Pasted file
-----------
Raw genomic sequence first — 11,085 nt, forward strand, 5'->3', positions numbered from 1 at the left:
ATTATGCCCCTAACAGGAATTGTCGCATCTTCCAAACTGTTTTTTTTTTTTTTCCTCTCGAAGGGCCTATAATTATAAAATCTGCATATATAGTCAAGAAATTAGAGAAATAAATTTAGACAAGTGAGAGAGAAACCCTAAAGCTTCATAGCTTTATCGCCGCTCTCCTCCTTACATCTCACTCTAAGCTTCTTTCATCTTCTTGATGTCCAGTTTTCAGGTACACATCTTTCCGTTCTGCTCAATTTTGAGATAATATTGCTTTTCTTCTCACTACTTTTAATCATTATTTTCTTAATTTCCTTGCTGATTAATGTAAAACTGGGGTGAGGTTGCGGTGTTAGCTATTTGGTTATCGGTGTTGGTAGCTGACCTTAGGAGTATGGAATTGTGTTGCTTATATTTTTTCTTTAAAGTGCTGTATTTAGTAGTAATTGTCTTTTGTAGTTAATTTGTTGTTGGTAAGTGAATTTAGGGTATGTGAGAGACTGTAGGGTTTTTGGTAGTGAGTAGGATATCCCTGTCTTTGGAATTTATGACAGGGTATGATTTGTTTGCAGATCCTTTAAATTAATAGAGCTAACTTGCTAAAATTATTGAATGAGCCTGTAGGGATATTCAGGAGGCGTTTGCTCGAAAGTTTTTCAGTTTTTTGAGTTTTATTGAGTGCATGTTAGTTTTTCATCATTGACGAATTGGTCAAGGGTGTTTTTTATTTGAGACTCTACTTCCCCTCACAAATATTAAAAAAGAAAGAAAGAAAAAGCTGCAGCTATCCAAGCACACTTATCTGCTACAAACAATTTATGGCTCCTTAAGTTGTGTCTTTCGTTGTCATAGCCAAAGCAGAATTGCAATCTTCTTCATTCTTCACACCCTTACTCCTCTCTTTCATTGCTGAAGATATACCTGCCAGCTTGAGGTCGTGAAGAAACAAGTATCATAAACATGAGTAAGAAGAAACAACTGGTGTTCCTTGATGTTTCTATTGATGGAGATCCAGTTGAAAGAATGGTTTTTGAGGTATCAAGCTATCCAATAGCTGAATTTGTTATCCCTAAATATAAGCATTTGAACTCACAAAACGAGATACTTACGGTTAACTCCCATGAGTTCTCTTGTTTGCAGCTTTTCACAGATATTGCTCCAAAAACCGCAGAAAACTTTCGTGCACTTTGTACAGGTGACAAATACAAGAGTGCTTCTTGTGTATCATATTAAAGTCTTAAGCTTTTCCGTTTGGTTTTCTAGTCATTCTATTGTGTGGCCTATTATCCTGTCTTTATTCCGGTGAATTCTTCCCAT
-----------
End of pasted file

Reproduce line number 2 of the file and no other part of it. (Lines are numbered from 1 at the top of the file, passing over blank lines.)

ATTATGCCCCTAACAGGAATTGTCGCATCTTCCAAACTGTTTTTTTTTTTTTTCCTCTCGAAGGGCCTATAATTATAAAATCTGCATATATAGTCAAGAAATTAGAGAAATAAATTTAGACAAGTGAGAGAGAAACCCTAAAGCTTCATAGCTTTATCGCCGCTCTCCTCCTTACATCTCACTCTAAGCTTCTTTCATCTTCTTGATGTCCAGTTTTCAGGTACACATCTTTCCGTTCTGCTCAATTTTGAGATAATATTGCTTTTCTTCTCACTACTTTTAATCATTATTTTCTTAATTTCCTTGCTGATTAATGTAAAACTGGGGTGAGGTTGCGGTGTTAGCTATTTGGTTATCGGTGTTGGTAGCTGACCTTAGGAGTATGGAATTGTGTTGCTTATATTTTTTCTTTAAAGTGCTGTATTTAGTAGTAATTGTCTTTTGTAGTTAATTTGTTGTTGGTAAGTGAATTTAGGGTATGTGAGAGACTGTAGGGTTTTTGGTAGTGAGTAGGATATCCCTGTCTTTGGAATTTATGACAGGGTATGATTTGTTTGCAGATCCTTTAAATTAATAGAGCTAACTTGCTAAAATTATTGAATGAGCCTGTAGGGATATTCAGGAGGCGTTTGCTCGAAAGTTTTTCAGTTTTTTGAGTTTTATTGAGTGCATGTTAGTTTTTCATCATTGACGAATTGGTCAAGGGTGTTTTTTATTTGAGACTCTACTTCCCCTCACAAATATTAAAAAAGAAAGAAAGAAAAAGCTGCAGCTATCCAAGCACACTTATCTGCTACAAACAATTTATGGCTCCTTAAGTTGTGTCTTTCGTTGTCATAGCCAAAGCAGAATTGCAATCTTCTTCATTCTTCACACCCTTACTCCTCTCTTTCATTGCTGAAGATATACCTGCCAGCTTGAGGTCGTGAAGAAACAAGTATCATAAACATGAGTAAGAAGAAACAACTGGTGTTCCTTGATGTTTCTATTGATGGAGATCCAGTTGAAAGAATGGTTTTTGAGGTATCAAGCTATCCAATAGCTGAATTTGTTATCCCTAAATATAAGCATTTGAACTCACAAAACGAGATACTTACGGTTAACTCCCATGAGTTCTCTTGTTTGCAGCTTTTCACAGATATTGCTCCAAAAACCGCAGAAAACTTTCGTGCACTTTGTACAGGTGACAAATACAAGAGTGCTTCTTGTGTATCATATTAAAGTCTTAAGCTTTTCCGTTTGGTTTTCTAGTCATTCTATTGTGTGGCCTATTATCCTGTCTTTATTCCGGTGAATTCTTCCCAT